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Oracle Solaris 11.1 Linkers and Libraries Guide     Oracle Solaris 11.1 Information Library
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Part I Using the Link-Editor and Runtime Linker

1.  Introduction to the Oracle Solaris Link Editors

2.  Link-Editor

Invoking the Link-Editor

Direct Invocation

Using a Compiler Driver

Cross Link-Editing

Specifying the Link-Editor Options

Input File Processing

Archive Processing

Shared Object Processing

Linking With Additional Libraries

Library Naming Conventions

Linking With a Mix of Shared Objects and Archives

Position of an Archive on the Command Line

Directories Searched by the Link-Editor

Directories Searched by the Runtime Linker

Initialization and Termination Sections

Symbol Processing

Symbol Visibility

Symbol Resolution

Simple Resolutions

Complex Resolutions

Fatal Resolutions

Undefined Symbols

Generating an Executable Output File

Generating a Shared Object Output File

Weak Symbols

Tentative Symbol Order Within the Output File

Defining Additional Symbols

Defining Additional Symbols with the -u option

Defining Symbol References

Defining Absolute Symbols

Defining Tentative Symbols

Augmenting a Symbol Definition

Reducing Symbol Scope

Symbol Elimination

External Bindings

String Table Compression

Generating the Output File

Identifying Capability Requirements

Identifying a Platform Capability

Identifying a Machine Capability

Identifying Hardware Capabilities

Identifying Software Capabilities

Creating a Family of Symbol Capabilities Functions

Creating a Family of Symbol Capabilities Data Items

Converting Object Capabilities to Symbol Capabilities

Exercising a Capability Family

Relocation Processing

Displacement Relocations

Stub Objects

Ancillary Objects

Debugger Access and Use of Ancillary Objects

Parent Objects

Debugging Aids

3.  Runtime Linker

4.  Shared Objects

Part II Quick Reference

5.  Link-Editor Quick Reference

Part III Advanced Topics

6.  Direct Bindings

7.  Building Objects to Optimize System Performance

8.  Mapfiles

9.  Interfaces and Versioning

10.  Establishing Dependencies with Dynamic String Tokens

11.  Extensibility Mechanisms

Part IV ELF Application Binary Interface

12.  Object File Format

13.  Program Loading and Dynamic Linking

14.  Thread-Local Storage

Part V Appendices

A.  Linker and Libraries Updates and New Features

B.  System V Release 4 (Version 1) Mapfiles


Parent Objects

Programs that offer extensible functionality often make use of shared objects, loaded at runtime using the dlopen() function. These shared objects are often referred to as plugins, and provide a flexible means to extend the abilities of the core system. The object that loads the plugins is referred to as the parent.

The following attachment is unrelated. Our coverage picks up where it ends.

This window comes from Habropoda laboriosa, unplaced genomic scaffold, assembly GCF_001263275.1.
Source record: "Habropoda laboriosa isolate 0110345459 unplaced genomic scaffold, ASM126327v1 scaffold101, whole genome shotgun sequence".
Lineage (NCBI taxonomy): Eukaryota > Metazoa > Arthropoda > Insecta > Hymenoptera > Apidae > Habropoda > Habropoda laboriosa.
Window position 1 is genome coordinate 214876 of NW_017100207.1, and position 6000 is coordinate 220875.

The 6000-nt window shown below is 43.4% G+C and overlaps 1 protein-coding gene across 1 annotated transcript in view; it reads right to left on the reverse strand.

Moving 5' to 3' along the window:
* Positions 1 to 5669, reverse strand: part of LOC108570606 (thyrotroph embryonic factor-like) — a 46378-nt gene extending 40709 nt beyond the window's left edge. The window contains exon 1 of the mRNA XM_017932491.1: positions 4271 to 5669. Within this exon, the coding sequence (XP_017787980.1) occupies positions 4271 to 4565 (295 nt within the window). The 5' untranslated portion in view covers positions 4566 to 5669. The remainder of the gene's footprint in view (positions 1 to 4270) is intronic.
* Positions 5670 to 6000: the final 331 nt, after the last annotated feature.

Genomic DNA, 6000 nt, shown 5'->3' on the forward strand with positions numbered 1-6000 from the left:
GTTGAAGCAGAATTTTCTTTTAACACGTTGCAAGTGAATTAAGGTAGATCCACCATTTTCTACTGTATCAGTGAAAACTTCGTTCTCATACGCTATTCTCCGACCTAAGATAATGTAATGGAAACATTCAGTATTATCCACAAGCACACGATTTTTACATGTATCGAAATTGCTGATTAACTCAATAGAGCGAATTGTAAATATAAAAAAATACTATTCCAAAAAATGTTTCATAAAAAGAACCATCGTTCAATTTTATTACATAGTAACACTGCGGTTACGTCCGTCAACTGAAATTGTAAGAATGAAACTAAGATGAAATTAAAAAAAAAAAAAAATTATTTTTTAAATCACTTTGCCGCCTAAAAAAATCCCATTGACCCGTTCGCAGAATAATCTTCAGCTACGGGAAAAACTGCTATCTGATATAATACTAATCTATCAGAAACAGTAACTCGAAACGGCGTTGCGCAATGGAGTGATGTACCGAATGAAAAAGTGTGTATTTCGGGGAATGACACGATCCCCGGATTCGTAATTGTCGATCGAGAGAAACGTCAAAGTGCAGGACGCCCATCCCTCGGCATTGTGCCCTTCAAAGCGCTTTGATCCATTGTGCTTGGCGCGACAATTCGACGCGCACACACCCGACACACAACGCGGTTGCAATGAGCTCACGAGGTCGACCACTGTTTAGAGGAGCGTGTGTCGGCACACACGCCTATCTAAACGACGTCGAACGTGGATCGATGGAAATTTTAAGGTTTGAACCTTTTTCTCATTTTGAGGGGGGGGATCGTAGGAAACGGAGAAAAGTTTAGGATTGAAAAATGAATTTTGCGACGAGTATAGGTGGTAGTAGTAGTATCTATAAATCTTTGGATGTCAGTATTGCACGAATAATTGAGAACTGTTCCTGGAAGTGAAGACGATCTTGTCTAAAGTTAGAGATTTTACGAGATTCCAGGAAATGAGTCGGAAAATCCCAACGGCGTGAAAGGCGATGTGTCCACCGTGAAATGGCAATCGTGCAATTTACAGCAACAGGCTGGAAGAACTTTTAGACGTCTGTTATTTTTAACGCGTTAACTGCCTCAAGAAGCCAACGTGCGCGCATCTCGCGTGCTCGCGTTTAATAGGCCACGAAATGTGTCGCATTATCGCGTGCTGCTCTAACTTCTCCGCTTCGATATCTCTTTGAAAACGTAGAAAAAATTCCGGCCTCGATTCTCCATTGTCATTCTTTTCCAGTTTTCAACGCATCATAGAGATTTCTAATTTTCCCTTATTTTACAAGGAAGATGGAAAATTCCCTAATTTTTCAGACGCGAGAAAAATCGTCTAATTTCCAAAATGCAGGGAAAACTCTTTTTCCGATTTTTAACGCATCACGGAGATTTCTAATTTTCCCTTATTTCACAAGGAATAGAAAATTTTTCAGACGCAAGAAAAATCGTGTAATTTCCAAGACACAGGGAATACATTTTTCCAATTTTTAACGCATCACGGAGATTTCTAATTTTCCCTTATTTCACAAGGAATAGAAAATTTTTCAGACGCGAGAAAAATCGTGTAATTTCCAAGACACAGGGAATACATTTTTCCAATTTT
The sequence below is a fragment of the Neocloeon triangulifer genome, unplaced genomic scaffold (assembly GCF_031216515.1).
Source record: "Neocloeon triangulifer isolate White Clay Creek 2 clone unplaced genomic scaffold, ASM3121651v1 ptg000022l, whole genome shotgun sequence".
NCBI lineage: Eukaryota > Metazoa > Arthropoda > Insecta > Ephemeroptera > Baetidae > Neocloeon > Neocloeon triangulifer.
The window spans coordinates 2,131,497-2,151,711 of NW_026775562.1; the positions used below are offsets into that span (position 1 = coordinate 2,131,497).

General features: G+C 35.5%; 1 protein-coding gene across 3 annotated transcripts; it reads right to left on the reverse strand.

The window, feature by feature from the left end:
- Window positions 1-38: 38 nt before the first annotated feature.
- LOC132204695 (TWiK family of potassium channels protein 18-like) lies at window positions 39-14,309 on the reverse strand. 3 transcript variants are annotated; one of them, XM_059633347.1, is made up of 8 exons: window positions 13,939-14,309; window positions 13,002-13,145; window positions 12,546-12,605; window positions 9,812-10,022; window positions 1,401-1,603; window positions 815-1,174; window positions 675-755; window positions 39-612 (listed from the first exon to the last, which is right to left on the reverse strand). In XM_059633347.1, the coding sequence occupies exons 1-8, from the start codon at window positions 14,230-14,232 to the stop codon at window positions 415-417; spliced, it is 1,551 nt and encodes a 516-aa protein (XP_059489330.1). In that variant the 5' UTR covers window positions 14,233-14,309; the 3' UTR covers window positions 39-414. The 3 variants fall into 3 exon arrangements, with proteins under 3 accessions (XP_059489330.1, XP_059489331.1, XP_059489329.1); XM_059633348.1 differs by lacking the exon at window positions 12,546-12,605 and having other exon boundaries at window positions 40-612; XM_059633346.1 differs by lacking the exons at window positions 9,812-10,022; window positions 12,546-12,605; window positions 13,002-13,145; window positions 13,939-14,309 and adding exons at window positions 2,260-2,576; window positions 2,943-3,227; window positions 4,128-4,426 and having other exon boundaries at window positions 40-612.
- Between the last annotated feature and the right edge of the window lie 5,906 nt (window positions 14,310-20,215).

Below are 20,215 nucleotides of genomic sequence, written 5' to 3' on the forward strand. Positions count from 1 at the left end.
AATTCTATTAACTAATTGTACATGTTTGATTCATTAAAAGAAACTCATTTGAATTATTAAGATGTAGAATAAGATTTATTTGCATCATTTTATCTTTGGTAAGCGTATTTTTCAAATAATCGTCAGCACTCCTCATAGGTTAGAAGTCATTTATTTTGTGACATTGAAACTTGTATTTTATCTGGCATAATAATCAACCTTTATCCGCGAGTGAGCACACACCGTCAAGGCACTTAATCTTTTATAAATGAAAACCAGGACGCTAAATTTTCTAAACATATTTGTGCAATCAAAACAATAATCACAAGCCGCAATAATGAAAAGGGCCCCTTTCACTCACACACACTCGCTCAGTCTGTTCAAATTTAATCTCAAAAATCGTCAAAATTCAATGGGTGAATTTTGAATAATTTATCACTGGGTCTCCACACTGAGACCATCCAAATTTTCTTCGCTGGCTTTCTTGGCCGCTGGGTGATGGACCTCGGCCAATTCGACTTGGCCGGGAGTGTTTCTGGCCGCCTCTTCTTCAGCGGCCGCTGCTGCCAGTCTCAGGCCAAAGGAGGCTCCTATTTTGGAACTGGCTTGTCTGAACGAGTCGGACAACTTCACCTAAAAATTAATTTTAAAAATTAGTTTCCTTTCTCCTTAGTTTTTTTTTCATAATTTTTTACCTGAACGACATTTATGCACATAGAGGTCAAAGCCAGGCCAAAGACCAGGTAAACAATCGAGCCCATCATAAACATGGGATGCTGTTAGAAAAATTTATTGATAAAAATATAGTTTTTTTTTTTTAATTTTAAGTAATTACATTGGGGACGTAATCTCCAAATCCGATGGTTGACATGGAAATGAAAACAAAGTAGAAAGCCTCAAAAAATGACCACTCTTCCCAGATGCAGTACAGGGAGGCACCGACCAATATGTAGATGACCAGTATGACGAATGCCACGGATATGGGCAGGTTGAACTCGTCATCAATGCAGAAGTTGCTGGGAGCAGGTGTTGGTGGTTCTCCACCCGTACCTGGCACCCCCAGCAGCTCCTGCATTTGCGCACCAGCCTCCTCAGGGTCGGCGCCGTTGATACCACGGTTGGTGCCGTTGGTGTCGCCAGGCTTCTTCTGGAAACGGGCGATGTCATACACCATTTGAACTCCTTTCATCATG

A parent object loads the plugin and accesses functions and data from within the plugin. It is also common for the parent object to provide functions and data for use by the plugin. This is illustrated by the following parent and plugin source files. Here the parent supplies a function named parent_callback() for the benefit of the plugin. The plugin supplies a function named plugin_func() for the parent to call.

$ cat main.c
#include <stdio.h>
#include <dlfcn.h>
#include <link.h>

        (void) printf("plugin_func() has called parent_callback()\n");

main(int argc, char **argv)
        typedef void plugin_func_t(void);

        void            *hdl;
        plugin_func_t   *plugin_func;

        if (argc != 2) {
                (void) fprintf(stderr, "usage: main plugin\n");
                return (1);

        if ((hdl = dlopen(argv[1], RTLD_LAZY)) == NULL) {
                (void) fprintf(stderr, "unable to load plugin: %s\n", dlerror());
                return (1);

        plugin_func = (plugin_func_t *) dlsym(hdl, "plugin_func");
        if (plugin_func == NULL) {
                (void) fprintf(stderr, "unable to find plugin_func: %s\n",
                return (1);


        return (0);

$ cat plugin.c
#include <stdio.h>
extern    void    parent_callback(void);
    (void) printf("parent has called plugin_func() from\n");

$ cc -o main main.c -lc
$ cc -Kpic -G -o plugin.c -lc
$ ./main ./
parent has called plugin_func() from
plugin_func() has called parent_callback()

When building any shared object, the -z defs option is recommended, in order to ensure that the object specifies all of its dependencies. However, the use of -z defs prevents the plugin object from linking due to the unsatisfied symbol from the parent object.

$ cc -zdefs -Kpic -G -o plugin.c -lc
Undefined                       first referenced
 symbol                             in file
parent_callback                     plugin.o
ld: fatal: symbol referencing errors. No output written to

A mapfile can be used to specify to the link-edit that the parent_callback() symbol is supplied by the parent object.

$ cat plugin.mapfile
$mapfile_version 2

        parent_callback         { FLAGS = PARENT };
$ cc -zdefs -Mplugin.mapfile -Kpic -G -o plugin.c -lc

The preferred solution for building a plugin is to use the -z parent option to provide the plugin with direct access to symbols from the parent. An added benefit of using -z parent instead of a mapfile, is that the name of the parent object is recorded in the dynamic section of the plugin, and is displayed by the file utility.

$ cc -zdefs -zparent=main -Kpic -G -o plugin.c -lc
$ elfdump -d | grep PARENT
       [0]  SUNW_PARENT       0xcc                main
$ file ELF 32-bit LSB dynamic lib 80386 Version 1,
           parent main, dynamically linked, not stripped